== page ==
So, Adam Ondra is not on this list, and neither is Chris Sharma. We’re pretty stingy with the title “Climbers Who Changed The Game.” And with good reason: If 5.15c changed the sport, then so did 5.15b, 5.15a, and hell, in the earlier part of this century, so did 5.8. That’s a pretty long list. Did 5.15b change the game? A little. But certainly not as much as things like cams, chalk, rap bolts, bouldering, and oh, you know, rappelling. Here’s our list, in alphabetical order.

1. Kurt Albert
adventure_journal_kurt_albertAs a 19-year-old in 1973, German Kurt Albert started to try to free climb aid climbs in his home climbing area, the Frankenjura. As he passed by pitons he was able to avoid without pulling or stepping on, he would paint a red ‘X’ on the rock. When he was able to free climb the entire route, he would paint a red dot at the base of the climb – a red point, or rotpunkt in German. Albert had invented the practice of redpointing, and many historians point to this as the genesis of sport climbing in Europe.

2. Pierre Allain
In the 1930s, Allain and a few friends developed and championed bouldering in Fontainebleau, where it became something more than just training for climbing. Perhaps more importantly, he invented the first soft-rubber-soled shoes for rock climbing in the 1930s and by the 1950s rock climbers around the world were wearing the shoes, known as “PAs.”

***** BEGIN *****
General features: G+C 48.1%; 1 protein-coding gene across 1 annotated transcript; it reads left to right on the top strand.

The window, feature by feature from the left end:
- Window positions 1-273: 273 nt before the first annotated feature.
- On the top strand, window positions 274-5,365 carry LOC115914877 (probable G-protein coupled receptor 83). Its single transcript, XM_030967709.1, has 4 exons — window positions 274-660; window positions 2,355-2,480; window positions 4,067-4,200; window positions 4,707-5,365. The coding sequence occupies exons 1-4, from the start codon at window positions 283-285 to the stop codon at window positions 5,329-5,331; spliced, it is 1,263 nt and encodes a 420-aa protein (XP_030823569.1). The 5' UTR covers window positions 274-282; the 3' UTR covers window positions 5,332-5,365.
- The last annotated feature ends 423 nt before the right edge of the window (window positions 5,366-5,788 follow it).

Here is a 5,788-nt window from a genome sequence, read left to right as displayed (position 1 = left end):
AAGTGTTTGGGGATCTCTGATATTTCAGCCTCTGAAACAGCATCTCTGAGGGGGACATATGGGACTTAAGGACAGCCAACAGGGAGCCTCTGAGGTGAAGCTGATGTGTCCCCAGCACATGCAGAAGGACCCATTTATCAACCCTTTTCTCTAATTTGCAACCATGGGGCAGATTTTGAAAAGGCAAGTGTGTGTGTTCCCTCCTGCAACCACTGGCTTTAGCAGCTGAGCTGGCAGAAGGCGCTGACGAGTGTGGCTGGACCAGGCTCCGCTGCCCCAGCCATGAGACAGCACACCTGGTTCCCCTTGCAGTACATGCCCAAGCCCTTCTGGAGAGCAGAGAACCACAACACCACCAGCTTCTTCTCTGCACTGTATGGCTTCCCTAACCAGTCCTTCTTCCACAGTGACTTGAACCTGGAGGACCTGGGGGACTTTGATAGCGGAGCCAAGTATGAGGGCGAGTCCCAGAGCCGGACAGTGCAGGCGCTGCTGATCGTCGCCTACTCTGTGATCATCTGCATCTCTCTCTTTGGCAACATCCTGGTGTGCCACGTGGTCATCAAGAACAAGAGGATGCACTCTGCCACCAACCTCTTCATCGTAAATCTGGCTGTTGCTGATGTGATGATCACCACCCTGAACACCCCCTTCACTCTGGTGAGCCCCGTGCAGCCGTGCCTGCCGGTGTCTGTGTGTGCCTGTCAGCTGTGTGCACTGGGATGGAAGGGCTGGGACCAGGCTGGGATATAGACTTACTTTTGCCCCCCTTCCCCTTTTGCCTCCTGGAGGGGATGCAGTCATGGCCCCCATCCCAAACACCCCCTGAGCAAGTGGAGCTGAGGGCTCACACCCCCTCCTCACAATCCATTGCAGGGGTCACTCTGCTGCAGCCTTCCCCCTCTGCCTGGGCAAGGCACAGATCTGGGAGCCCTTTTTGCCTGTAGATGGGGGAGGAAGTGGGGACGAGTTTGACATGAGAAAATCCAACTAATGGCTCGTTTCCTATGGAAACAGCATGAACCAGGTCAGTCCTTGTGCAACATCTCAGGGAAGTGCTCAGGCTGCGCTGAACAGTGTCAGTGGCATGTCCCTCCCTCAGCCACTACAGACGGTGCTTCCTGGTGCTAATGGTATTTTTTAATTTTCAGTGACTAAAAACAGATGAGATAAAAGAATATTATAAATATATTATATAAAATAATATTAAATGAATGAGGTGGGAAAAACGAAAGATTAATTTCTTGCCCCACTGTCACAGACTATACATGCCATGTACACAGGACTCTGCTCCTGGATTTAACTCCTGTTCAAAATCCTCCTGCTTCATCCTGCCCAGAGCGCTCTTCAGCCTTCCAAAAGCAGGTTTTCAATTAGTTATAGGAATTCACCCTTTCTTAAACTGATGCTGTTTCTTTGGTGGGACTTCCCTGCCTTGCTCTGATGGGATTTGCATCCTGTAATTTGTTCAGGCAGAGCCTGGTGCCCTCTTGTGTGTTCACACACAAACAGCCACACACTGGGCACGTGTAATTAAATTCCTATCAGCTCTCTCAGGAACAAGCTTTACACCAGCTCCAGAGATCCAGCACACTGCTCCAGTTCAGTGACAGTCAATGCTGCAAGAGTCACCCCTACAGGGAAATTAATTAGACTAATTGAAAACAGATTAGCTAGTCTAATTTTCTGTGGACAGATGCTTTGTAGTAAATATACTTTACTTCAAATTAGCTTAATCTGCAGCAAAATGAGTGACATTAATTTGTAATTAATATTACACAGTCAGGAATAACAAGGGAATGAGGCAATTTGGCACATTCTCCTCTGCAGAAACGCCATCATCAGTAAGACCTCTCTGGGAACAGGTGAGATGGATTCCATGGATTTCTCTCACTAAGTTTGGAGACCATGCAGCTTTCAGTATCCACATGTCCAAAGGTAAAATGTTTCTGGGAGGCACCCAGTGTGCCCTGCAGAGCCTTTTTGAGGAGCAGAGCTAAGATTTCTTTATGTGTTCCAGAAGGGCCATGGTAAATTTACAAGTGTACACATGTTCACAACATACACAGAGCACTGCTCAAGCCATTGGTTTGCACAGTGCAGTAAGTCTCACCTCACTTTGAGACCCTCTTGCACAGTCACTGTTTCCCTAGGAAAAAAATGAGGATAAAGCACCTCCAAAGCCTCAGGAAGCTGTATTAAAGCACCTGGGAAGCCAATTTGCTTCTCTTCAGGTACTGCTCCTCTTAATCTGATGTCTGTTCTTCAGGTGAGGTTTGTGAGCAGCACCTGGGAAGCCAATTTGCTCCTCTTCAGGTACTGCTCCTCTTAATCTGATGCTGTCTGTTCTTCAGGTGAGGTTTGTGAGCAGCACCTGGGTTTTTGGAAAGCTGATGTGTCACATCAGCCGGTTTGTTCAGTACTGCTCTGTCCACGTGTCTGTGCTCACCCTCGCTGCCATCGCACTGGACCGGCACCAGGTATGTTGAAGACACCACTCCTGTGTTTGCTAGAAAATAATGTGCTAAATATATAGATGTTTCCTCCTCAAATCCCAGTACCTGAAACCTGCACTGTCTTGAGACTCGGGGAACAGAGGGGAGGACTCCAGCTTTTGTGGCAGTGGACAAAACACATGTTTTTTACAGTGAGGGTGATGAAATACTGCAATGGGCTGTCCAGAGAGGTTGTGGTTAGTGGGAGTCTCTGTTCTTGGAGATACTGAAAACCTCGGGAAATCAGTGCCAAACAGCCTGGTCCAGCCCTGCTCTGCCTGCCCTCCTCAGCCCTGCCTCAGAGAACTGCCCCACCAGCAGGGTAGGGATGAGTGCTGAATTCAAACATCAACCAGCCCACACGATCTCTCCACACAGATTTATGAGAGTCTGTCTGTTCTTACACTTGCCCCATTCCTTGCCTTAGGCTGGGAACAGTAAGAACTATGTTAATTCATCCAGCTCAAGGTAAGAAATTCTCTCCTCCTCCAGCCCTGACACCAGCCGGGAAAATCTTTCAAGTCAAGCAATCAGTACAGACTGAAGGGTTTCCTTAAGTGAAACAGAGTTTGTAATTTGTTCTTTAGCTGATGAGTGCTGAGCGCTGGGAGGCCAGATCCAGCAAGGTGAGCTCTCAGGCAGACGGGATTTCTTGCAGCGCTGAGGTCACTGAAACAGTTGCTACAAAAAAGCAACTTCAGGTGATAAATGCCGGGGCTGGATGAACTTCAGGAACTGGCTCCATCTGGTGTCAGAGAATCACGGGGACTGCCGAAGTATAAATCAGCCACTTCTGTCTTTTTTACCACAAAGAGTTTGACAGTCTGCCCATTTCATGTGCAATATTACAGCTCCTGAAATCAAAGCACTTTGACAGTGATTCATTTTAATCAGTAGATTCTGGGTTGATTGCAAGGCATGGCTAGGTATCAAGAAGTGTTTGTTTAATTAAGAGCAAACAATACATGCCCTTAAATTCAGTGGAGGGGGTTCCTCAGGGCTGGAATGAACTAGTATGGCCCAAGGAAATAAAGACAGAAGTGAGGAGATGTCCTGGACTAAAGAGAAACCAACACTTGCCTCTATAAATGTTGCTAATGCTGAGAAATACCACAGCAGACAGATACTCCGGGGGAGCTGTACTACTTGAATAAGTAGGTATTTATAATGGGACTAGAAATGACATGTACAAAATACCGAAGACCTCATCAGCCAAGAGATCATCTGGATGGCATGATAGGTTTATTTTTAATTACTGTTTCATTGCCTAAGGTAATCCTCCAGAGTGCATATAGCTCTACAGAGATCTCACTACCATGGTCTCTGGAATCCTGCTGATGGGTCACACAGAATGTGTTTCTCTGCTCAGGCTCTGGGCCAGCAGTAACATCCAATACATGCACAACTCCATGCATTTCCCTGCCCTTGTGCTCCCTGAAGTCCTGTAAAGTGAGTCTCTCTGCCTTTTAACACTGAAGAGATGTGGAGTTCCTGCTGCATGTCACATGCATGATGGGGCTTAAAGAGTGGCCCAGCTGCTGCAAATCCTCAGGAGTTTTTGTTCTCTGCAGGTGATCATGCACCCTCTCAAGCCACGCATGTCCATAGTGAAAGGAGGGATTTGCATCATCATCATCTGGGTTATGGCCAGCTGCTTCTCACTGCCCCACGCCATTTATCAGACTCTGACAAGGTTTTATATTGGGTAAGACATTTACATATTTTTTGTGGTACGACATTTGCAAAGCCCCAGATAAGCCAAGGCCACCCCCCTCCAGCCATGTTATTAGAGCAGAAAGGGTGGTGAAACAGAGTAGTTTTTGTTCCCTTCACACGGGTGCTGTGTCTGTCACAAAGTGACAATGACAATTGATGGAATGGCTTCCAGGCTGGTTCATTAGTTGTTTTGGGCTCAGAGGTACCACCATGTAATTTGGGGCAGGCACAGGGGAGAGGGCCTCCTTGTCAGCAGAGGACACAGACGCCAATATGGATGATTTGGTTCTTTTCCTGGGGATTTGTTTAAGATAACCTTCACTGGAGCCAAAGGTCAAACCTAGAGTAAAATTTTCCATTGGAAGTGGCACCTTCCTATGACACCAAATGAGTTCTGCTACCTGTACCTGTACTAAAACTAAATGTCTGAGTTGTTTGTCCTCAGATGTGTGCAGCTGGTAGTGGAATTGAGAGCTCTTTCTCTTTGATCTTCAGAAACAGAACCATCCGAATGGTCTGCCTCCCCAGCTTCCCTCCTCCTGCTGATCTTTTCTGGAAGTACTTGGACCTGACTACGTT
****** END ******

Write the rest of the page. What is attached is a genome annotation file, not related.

3. Yvon Chouinard
adventure_journal_yvon_chouinardOne of the pioneering climbers in Yosemite in the 1960s, Chouinard put up several first ascents with contemporaries and started to promote clean climbing (using removable protection instead of repeatedly hammering pitons into the rock, scarring it). He learned blacksmithing and started to produce his own climbing hardware under the name Chouinard Equipment, the roots of both Black Diamond Equipment and the Patagonia apparel brand. In 1978, he wrote Climbing Ice, a how-to book on the subject that taught thousands of climbers the history and techniques of climbing snow and ice.


4. Emilio Comici
Comici_ritrattoIn the early 1900s, Italian Comici invented multi-step aid ladders, solid belays, the use of a trail/tag line, and hanging bivouacs, pretty much the beginning of modern big-wall climbing techniques, using them to climb the 3,500-foot northwest face of the Civetta in 1931.

5. John Gill
350px-OnearmleverWhen your hands get sweaty and you dip your fingers into your chalk bag before making your next move, you can thank John Gill, who introduced gymnastic chalk to the climbing world in the 1950s. Gill is also considered to be the father of modern bouldering – he wasn’t the first to practice it, but he was the first to focus on it entirely and consider it an art form, refusing to do moves he considered unaesthetic, and putting up problems as hard as V9 as early as 1959.